Even if research cannot immediately demonstrate that a technology works in practice, the TKI approach pays off. This was demonstrated by a project that looked at whether microplastics could be removed from WWTP effluent using a special screen of air bubbles. The parties involved say that a lot has been learnt about working together on tackling social issues.
Install a bubble screen on the bed of a river or another waterway and you have a way to remove plastic waste from the water. The bubbles send the waste to the surface, where it can be collected.
This concept won the Plastic Free Rivers Makathon in 2016. Anne Marieke Eveleens, co-founder of The Great Bubble Barrier, who devised the technique with the other three founders: “Our success led to contacts with PWN, the joint organiser of the Makathon. During discussions with the drinking water company, the idea came up of looking at the effect our bubble screen would have on microplastics in the treated waste water from a wastewater treatment plant before it goes to the surface water. That matched our company’s mission wonderfully. We want to use our invention to remove as much plastic as possible from the rivers before it enters the sea.”
That was how the Preventing the discharge of microplastics via effluent to surface water project came about, and the trial location was soon found: the WWTP in Wervershoof in North Holland. “We are already working on other research here with PWN,” says Bob de Boer of the Hoogheemraadschap Hollands Noorderkwartier (HHNK) water authority. “For example, we are applying techniques from drinking water production to make the effluent even cleaner. We use ozone to test, for example, the removal of residual medicines.” De Boer thinks it’s a natural step for a water authority to work with a water company and he sees the benefits. “For example, you can work together on optimising operational processes such as pipeline management. And we can help drinking water companies look for new sources of water intake, such as treated effluent. That can’t be used as drinking water but it may be suitable for other applications such as cooling systems. And we both benefit from as few microplastics in the water as possible.”
Microplastics in effluent
Microplastics from homes enter waste water when, for example, fabrics like fleece are washed. The wearing of car tyres on the road is also a source of microplastics. WWTPs can remove some 90 to 99 percent of microplastics from effluent. De Boer would like to see a solution for the remainder. “As a water authority, we are constantly looking at how we can make our waste water even cleaner. During the trial, we looked at how good the bubble screen is at capturing plastic particles measuring 0.02 to 0.5 millimetres. No demonstrable difference was found between the amount of microplastics on either side of the bubble screen.” Nevertheless, in their report, the research consortium states that they do not believe this necessarily means the technique will not work.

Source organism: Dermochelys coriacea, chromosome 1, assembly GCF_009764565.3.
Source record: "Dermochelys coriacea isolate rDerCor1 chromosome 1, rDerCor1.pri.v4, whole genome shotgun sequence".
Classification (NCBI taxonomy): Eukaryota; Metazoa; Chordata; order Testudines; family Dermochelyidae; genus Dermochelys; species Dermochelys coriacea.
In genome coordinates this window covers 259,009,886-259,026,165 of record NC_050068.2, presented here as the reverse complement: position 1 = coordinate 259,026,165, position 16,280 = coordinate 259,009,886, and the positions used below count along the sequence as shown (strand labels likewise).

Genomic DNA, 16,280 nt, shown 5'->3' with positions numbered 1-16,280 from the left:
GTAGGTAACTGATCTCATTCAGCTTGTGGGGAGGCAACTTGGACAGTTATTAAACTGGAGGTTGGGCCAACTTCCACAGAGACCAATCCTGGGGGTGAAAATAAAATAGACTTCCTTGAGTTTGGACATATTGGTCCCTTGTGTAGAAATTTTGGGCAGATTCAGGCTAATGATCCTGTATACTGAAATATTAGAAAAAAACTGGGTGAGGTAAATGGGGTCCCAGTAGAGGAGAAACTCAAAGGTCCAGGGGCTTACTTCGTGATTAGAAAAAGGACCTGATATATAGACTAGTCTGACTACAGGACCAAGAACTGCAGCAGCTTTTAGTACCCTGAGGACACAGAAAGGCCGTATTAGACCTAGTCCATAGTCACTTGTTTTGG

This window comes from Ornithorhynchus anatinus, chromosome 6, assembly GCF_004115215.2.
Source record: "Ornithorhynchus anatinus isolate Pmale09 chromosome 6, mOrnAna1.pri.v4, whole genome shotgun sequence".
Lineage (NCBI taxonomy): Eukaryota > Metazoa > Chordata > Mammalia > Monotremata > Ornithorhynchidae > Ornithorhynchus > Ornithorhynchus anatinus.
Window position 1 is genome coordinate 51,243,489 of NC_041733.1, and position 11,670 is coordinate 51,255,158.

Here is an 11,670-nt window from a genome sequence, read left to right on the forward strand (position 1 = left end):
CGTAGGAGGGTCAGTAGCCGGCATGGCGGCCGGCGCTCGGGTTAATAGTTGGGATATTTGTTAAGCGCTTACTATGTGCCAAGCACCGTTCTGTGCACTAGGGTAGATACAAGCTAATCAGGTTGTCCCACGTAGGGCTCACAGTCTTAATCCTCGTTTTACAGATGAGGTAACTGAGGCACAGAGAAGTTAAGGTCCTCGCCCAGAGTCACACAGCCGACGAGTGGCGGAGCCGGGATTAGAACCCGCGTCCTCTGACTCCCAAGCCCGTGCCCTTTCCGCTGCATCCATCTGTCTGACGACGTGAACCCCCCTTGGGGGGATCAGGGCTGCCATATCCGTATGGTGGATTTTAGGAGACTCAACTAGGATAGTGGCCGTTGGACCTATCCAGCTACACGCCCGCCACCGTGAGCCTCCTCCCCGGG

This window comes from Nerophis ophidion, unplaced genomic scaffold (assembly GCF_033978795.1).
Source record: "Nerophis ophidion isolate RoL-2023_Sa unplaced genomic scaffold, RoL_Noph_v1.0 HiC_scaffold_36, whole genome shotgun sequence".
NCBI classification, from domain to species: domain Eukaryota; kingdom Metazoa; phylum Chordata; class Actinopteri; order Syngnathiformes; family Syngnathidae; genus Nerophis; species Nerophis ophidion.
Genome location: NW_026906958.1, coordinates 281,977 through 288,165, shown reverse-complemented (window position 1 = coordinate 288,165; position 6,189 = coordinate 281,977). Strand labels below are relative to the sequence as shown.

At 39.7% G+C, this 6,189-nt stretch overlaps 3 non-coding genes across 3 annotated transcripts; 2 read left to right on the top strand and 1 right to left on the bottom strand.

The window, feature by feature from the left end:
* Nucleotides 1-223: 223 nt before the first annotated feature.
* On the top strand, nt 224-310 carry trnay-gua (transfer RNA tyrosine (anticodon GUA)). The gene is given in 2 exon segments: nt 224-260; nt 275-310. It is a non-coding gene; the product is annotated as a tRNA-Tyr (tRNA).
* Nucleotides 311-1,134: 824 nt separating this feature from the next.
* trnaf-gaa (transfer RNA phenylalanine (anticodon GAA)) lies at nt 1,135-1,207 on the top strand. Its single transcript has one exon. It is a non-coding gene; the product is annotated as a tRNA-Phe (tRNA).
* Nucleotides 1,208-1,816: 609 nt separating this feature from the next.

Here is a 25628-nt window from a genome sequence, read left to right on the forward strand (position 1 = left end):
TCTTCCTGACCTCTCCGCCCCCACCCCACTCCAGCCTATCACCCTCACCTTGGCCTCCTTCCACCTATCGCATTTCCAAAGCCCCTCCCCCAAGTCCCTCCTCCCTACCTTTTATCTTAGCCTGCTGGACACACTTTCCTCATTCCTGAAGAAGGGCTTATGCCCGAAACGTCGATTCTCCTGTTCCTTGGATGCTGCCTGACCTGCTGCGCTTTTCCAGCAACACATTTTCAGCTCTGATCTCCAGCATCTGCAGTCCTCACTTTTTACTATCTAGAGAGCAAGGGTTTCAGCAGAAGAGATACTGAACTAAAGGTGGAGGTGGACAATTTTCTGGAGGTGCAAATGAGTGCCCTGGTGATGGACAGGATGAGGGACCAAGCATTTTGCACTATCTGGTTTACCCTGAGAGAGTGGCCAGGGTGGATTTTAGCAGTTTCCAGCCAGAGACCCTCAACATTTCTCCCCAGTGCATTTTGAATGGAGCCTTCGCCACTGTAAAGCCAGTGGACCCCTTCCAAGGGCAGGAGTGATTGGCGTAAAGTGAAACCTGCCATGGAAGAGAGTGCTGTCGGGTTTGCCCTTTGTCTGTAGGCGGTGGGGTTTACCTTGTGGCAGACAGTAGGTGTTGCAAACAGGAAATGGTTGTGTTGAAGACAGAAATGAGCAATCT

“As a water authority, we are constantly looking at how we can make our waste water even cleaner.”
External factors that affect the result, such as the sampling method or the height in the water column where the measurements were taken, have to be considered. Weather conditions such as rain and wind also have to be taken into account. In addition to the technology, there are many more variables that have to be studied in order to come to a conclusion about the effectiveness of the bubble screen for microplastics. “In earlier pilot projects with the bubble screen, plastic particles of 1 millimetre and larger were captured, which shows that it may also capture microplastics,” says Eveleens. Microplastics are plastic particles smaller than 5 millimetres and they should therefore, in principle, be in this range. “So one of our conclusions is that we could repeat the test in the laboratory in standardised conditions.”